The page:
Learn to Swim (2021) Poster


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Well worth checking out: come for the music, stay for the music
paul-allaer21 August 2022
As "Learning to Swim" (2021 release from Canada; 93 min) opens, a jazz combo is performing live on stage, and eventually are joined by a female singer, a woman named Selma, The combo's saxophonist, a guy named Dezi, is dealing with tooth abscess, getting a dentist's prescription to deal with the pain. It's not long before Dezi and Selma have eyes for each other... At this point we are 10 min into the movie.

Couple of comments: this is the feature length debut from director/co-writer Thyrone Tommy. Here he brings an intimate portrait of a possible romance between two aspiring musicians in Toronto's jazz scene. Let me perhaps state the all too obvious: if you don't care for jazz, then don't bother with this film. Tons of great music is featured throughout the film. Someone sign this fictional jazz combo already! The two leads, Thomas Antony Olajide (as Dezi) and Emma Ferreira (as Selma), are new to me and bring a nuanced performance. Bottom line: this movie flew by in no time, and while there isn't anything in either the story or the movie, I quite enjoyed it.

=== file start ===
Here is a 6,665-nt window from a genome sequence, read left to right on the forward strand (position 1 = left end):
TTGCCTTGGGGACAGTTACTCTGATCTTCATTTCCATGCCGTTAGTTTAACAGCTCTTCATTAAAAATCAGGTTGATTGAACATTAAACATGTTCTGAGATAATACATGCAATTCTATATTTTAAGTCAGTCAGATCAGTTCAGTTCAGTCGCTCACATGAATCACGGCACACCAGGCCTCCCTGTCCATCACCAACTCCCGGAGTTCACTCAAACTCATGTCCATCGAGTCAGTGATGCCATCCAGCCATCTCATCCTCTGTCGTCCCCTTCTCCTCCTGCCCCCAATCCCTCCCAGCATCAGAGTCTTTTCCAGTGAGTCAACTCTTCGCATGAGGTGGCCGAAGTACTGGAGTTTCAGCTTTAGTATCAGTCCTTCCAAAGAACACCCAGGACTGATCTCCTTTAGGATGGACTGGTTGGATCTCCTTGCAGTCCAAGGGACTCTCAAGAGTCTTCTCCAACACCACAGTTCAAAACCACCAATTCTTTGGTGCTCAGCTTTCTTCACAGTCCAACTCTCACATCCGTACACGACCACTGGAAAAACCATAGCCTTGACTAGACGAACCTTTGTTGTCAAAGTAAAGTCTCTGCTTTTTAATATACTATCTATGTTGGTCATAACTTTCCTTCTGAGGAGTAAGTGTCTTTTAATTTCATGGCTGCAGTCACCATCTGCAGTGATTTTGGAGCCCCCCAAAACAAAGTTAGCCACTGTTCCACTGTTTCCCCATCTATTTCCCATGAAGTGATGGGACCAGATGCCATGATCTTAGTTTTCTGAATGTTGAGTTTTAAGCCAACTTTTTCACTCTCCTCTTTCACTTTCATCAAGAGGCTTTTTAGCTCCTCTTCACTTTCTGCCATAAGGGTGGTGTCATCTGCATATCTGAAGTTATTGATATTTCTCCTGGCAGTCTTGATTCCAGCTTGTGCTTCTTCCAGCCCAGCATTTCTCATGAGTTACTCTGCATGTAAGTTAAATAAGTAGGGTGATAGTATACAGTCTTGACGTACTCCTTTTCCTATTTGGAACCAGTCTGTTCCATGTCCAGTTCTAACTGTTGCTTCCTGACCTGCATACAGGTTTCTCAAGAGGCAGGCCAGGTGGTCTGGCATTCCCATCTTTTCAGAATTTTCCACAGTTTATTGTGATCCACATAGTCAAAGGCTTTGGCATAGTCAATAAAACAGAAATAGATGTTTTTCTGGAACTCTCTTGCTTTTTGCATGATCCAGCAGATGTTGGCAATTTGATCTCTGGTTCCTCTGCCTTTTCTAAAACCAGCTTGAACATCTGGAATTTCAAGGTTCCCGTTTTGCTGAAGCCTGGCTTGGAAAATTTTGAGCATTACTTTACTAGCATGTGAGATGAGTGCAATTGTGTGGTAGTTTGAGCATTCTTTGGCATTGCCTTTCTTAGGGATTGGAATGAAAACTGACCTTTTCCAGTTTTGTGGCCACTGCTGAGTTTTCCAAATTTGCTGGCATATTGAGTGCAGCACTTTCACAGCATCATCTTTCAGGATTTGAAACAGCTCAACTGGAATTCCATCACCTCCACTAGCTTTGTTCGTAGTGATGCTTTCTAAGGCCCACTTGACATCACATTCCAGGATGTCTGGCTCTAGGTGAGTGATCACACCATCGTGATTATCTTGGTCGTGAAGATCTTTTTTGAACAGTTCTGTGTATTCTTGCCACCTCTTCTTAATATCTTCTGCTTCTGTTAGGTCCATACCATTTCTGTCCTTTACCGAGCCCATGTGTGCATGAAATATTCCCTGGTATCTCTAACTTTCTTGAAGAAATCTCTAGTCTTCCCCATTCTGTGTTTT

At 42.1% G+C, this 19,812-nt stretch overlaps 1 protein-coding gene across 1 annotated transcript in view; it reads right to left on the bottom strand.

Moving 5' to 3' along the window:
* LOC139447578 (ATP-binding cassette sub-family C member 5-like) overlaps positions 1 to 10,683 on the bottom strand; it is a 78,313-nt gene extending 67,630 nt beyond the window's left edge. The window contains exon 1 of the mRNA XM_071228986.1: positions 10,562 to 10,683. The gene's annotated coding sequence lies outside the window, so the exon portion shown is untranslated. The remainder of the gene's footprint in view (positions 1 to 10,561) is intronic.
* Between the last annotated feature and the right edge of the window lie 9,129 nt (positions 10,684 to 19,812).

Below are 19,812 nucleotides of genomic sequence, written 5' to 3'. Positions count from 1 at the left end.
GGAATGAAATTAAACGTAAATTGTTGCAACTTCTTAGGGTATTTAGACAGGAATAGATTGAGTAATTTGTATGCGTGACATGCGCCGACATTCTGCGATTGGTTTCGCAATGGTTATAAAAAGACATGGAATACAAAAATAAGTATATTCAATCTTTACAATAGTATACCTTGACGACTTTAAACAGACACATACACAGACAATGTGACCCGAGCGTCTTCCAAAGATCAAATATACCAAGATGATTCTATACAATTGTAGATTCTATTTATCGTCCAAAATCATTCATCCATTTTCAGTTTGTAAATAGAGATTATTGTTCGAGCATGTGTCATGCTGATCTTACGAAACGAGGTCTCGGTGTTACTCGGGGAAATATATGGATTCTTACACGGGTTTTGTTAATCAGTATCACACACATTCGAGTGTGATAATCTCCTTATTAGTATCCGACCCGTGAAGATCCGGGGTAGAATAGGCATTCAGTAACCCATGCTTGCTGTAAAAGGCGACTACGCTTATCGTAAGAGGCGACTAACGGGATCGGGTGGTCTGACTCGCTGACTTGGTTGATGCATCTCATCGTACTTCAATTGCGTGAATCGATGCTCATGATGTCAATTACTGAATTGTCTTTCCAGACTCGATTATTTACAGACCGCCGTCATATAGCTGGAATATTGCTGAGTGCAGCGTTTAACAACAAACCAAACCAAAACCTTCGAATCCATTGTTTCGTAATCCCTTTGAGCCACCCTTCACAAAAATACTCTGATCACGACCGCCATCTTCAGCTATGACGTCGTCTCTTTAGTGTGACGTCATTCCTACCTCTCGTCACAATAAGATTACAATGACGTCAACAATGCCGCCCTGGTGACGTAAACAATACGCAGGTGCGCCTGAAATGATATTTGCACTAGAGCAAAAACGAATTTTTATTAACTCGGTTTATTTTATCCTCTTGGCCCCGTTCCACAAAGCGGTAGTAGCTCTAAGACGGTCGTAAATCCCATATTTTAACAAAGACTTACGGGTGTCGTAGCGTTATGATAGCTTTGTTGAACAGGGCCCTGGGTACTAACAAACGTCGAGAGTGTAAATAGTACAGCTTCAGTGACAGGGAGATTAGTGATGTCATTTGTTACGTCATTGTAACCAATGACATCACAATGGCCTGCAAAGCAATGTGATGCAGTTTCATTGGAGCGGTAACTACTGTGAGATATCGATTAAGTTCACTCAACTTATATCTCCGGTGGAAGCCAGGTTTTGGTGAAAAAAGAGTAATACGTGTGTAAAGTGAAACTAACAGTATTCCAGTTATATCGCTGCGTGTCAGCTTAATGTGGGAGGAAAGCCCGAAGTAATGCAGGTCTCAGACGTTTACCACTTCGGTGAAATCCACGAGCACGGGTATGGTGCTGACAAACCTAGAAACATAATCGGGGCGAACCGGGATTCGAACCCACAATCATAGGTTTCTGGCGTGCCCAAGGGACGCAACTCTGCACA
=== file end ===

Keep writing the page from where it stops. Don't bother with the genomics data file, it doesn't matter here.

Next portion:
"Learn To Swim" premiered at the 2021 Toronto International Film Festival, yes almost a year ago. The movie started streaming on Netflix this weekend, and having read a nice write-up about it in Friday's New York Times, I decided to check it out. Glad I did. There is good reason why the film is currently rated 93% certified fresh on Rotten Tomatoes. If you are in the mood for an intimate relationship drama set within the modern day jazz scene of Toronto, I'd readily suggest you check this out, and draw your own conclusion.
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Awesome Music for Jazz Movie
charyleewood2 September 2022
Just watched and I loved the music. I want more of it. The story was ok but the music took front and center for me. Will watch again just to listen to singing and instruments. The singer was great. I want to really hear more of her voice. Every note was smooth and evocative. I don't know if a sound track is available but I'm going to look. It left such an impression. I could just watch the group playing no plot needed. Worth the time to watch just for the music. If anyone likes smooth and mellow jazz with the intimacy of a small band, this is it. And while you know/guess what's bothering the male lead character, it doesn't detract from wanting the female lead to somehow work it out with him.
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